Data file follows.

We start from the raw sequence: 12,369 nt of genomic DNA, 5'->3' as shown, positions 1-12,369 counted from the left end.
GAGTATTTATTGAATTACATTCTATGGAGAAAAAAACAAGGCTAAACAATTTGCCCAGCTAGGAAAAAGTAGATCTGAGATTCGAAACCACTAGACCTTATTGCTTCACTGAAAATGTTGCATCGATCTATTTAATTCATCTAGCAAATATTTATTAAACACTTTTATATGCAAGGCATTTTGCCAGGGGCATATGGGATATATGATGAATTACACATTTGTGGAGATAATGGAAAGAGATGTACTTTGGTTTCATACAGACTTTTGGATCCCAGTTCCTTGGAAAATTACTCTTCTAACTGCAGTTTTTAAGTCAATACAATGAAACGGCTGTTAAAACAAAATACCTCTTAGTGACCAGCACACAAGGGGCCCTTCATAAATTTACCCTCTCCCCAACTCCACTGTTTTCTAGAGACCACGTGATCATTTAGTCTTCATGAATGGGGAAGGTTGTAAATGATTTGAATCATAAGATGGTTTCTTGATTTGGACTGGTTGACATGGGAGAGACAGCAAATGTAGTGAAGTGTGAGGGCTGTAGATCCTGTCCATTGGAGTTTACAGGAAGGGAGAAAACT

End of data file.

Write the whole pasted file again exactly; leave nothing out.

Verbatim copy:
We start from the raw sequence: 12,369 nt of genomic DNA, 5'->3' as shown, positions 1-12,369 counted from the left end.
GAGTATTTATTGAATTACATTCTATGGAGAAAAAAACAAGGCTAAACAATTTGCCCAGCTAGGAAAAAGTAGATCTGAGATTCGAAACCACTAGACCTTATTGCTTCACTGAAAATGTTGCATCGATCTATTTAATTCATCTAGCAAATATTTATTAAACACTTTTATATGCAAGGCATTTTGCCAGGGGCATATGGGATATATGATGAATTACACATTTGTGGAGATAATGGAAAGAGATGTACTTTGGTTTCATACAGACTTTTGGATCCCAGTTCCTTGGAAAATTACTCTTCTAACTGCAGTTTTTAAGTCAATACAATGAAACGGCTGTTAAAACAAAATACCTCTTAGTGACCAGCACACAAGGGGCCCTTCATAAATTTACCCTCTCCCCAACTCCACTGTTTTCTAGAGACCACGTGATCATTTAGTCTTCATGAATGGGGAAGGTTGTAAATGATTTGAATCATAAGATGGTTTCTTGATTTGGACTGGTTGACATGGGAGAGACAGCAAATGTAGTGAAGTGTGAGGGCTGTAGATCCTGTCCATTGGAGTTTACAGGAAGGGAGAAAACT